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Army Pfc. Manning’s Treatment In Brig At Issue In WikiLeaks Case

Army Pfc. Bradley Manning
U.S. Army
Army Pfc. Bradley Manning

An Army private charged in the biggest security breach in U.S. history is trying to avoid trial by claiming he’s already been punished by confinement conditions that a United Nations torture investigator called cruel, inhuman and degrading.

Pfc. Bradley Manning is expected to testify about his treatment during a pretrial hearing starting Tuesday at Fort Meade. The young intelligence analyst has never spoken publicly about his nearly nine months in the Marine Corps brig in Quantico, Va., from July 2010 to April 2011. The hearing is scheduled to run through Sunday.

Manning was confined alone in a 6-by-8-foot cell for at least 23 hours a day, according to documents filed by the defense. For several days in January 2011, all his clothes were taken from him each night until he was issued a suicide-prevention smock, military officials have said.


The Defense Department has said Manning’s treatment properly conformed to his classification as a maximum-custody detainee who posed a risk of injury to himself or others. He was moved in April 2011 to Fort Leavenworth, Kan., where he has a medium-security classification.

Publicity about Manning’s treatment helped bring worldwide attention to his case. In March, UN Special Rapporteur on Torture Juan E. Mendez presented a report to the UN’s Human Rights Council in which he criticized the U.S. government for refusing his repeated requests for a private visit with Manning.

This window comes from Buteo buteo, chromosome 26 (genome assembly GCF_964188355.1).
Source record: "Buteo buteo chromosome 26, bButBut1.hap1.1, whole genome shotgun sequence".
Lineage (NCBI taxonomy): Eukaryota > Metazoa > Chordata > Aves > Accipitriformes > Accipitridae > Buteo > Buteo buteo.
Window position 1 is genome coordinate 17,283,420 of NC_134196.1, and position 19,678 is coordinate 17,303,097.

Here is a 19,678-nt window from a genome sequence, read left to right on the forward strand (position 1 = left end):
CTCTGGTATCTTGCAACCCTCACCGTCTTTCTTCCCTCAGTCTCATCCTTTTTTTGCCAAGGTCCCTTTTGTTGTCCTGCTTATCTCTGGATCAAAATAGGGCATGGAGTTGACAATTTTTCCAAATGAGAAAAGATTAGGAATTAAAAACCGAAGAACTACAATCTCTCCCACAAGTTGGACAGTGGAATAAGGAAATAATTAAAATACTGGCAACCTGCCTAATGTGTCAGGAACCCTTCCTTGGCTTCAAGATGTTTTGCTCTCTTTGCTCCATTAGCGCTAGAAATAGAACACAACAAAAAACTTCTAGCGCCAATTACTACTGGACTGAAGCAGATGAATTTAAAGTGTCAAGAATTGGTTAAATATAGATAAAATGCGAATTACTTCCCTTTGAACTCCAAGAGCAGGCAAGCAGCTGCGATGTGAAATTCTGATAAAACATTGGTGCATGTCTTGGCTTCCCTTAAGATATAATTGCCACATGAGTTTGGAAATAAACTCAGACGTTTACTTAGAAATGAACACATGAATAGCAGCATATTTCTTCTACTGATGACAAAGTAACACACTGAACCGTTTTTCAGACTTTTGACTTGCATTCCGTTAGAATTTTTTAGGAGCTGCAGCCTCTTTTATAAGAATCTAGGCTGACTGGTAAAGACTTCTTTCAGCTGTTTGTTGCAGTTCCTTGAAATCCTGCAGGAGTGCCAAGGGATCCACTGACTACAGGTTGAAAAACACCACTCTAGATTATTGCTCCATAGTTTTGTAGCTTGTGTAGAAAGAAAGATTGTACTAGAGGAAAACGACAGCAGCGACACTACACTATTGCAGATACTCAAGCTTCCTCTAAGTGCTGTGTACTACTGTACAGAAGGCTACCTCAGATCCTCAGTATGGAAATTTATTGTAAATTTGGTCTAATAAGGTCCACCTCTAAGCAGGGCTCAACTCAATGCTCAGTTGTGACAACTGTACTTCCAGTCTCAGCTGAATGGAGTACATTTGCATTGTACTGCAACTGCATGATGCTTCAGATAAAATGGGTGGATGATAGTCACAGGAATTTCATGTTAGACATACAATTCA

Although they never spoke, “I am persuaded that Pfc. Manning was subjected to cruel, inhuman and degrading treatment” in violation of the UN Convention Against Torture, Mendez wrote in a Nov. 15 email to The Associated Press.

Mendez said he doesn’t know if Manning’s treatment amounted to torture, as Manning supporters claim.

Military judges can dismiss all charges if pretrial punishment is particularly egregious, but that rarely happens. The usual remedy is credit at sentencing for time served, said Lisa M. Windsor, a retired Army colonel and former Army judge advocate now in private practice in Washington.


“I think the likelihood of him getting any charges dropped is extremely remote,” she said.

If the military judge refuses to dismiss the case, defense attorney David Coombs has requested 10-for-1 credit for 258 days of supposedly punitive confinement. That would knock a little more than seven years off Manning’s sentence if he is convicted. He faces the possibility of life imprisonment if convicted of the most serious charge, aiding the enemy, and 162 years on the 21 other counts. His trial is set to begin Feb. 4.

Jeff Paterson, a leader of the Bradley Manning Support Network, said the credit would be meaningless if Manning gets a lengthy sentence.

“If that credit is meaningless, then that signals that you can actually torture any personnel or detainee without any actual consequences,” Paterson said.

Manning is accused of sending to the secret-spilling website WikiLeaks hundreds of thousands of classified Iraq and Afghanistan war logs and more than 250,000 diplomatic cables while working as an intelligence analyst in Baghdad in 2009 and 2010.

The 24-year-old native of Crescent, Okla., allegedly told a confidant-turned-informant in an online chat in 2010 that he leaked the information because “I want people to see the truth.”

Manning has offered to take responsibility for the leak by pleading guilty to reduced charges. The military judge hasn’t yet ruled on the offer. It is not part of a plea deal, and it would not preclude prosecutors from pursuing the original charges.